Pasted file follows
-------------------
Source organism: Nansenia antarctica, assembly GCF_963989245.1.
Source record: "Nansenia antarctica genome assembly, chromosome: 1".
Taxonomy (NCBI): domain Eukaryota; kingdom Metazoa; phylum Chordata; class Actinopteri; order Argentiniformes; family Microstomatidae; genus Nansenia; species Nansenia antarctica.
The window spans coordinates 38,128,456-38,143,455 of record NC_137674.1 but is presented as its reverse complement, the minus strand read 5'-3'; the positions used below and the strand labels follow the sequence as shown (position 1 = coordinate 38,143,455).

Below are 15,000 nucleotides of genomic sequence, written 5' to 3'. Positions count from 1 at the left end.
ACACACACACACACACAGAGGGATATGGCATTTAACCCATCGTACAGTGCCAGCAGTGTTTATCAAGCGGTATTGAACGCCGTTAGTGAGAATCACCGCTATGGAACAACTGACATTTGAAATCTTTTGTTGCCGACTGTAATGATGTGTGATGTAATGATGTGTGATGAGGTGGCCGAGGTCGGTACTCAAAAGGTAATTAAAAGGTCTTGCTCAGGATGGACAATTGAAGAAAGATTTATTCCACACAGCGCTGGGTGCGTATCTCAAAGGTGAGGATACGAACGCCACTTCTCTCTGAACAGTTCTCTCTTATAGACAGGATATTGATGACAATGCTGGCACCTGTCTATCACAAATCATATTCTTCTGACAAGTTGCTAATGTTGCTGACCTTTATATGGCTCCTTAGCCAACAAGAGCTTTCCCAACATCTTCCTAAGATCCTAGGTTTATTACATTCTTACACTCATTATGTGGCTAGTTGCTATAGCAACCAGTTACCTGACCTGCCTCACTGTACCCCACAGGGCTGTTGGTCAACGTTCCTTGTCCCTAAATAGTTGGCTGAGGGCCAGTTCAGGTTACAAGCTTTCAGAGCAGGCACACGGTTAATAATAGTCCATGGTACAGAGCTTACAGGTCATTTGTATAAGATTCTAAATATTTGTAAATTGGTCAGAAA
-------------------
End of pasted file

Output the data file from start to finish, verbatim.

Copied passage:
Source organism: Nansenia antarctica, assembly GCF_963989245.1.
Source record: "Nansenia antarctica genome assembly, chromosome: 1".
Taxonomy (NCBI): domain Eukaryota; kingdom Metazoa; phylum Chordata; class Actinopteri; order Argentiniformes; family Microstomatidae; genus Nansenia; species Nansenia antarctica.
The window spans coordinates 38,128,456-38,143,455 of record NC_137674.1 but is presented as its reverse complement, the minus strand read 5'-3'; the positions used below and the strand labels follow the sequence as shown (position 1 = coordinate 38,143,455).

Below are 15,000 nucleotides of genomic sequence, written 5' to 3'. Positions count from 1 at the left end.
ACACACACACACACACAGAGGGATATGGCATTTAACCCATCGTACAGTGCCAGCAGTGTTTATCAAGCGGTATTGAACGCCGTTAGTGAGAATCACCGCTATGGAACAACTGACATTTGAAATCTTTTGTTGCCGACTGTAATGATGTGTGATGTAATGATGTGTGATGAGGTGGCCGAGGTCGGTACTCAAAAGGTAATTAAAAGGTCTTGCTCAGGATGGACAATTGAAGAAAGATTTATTCCACACAGCGCTGGGTGCGTATCTCAAAGGTGAGGATACGAACGCCACTTCTCTCTGAACAGTTCTCTCTTATAGACAGGATATTGATGACAATGCTGGCACCTGTCTATCACAAATCATATTCTTCTGACAAGTTGCTAATGTTGCTGACCTTTATATGGCTCCTTAGCCAACAAGAGCTTTCCCAACATCTTCCTAAGATCCTAGGTTTATTACATTCTTACACTCATTATGTGGCTAGTTGCTATAGCAACCAGTTACCTGACCTGCCTCACTGTACCCCACAGGGCTGTTGGTCAACGTTCCTTGTCCCTAAATAGTTGGCTGAGGGCCAGTTCAGGTTACAAGCTTTCAGAGCAGGCACACGGTTAATAATAGTCCATGGTACAGAGCTTACAGGTCATTTGTATAAGATTCTAAATATTTGTAAATTGGTCAGAAA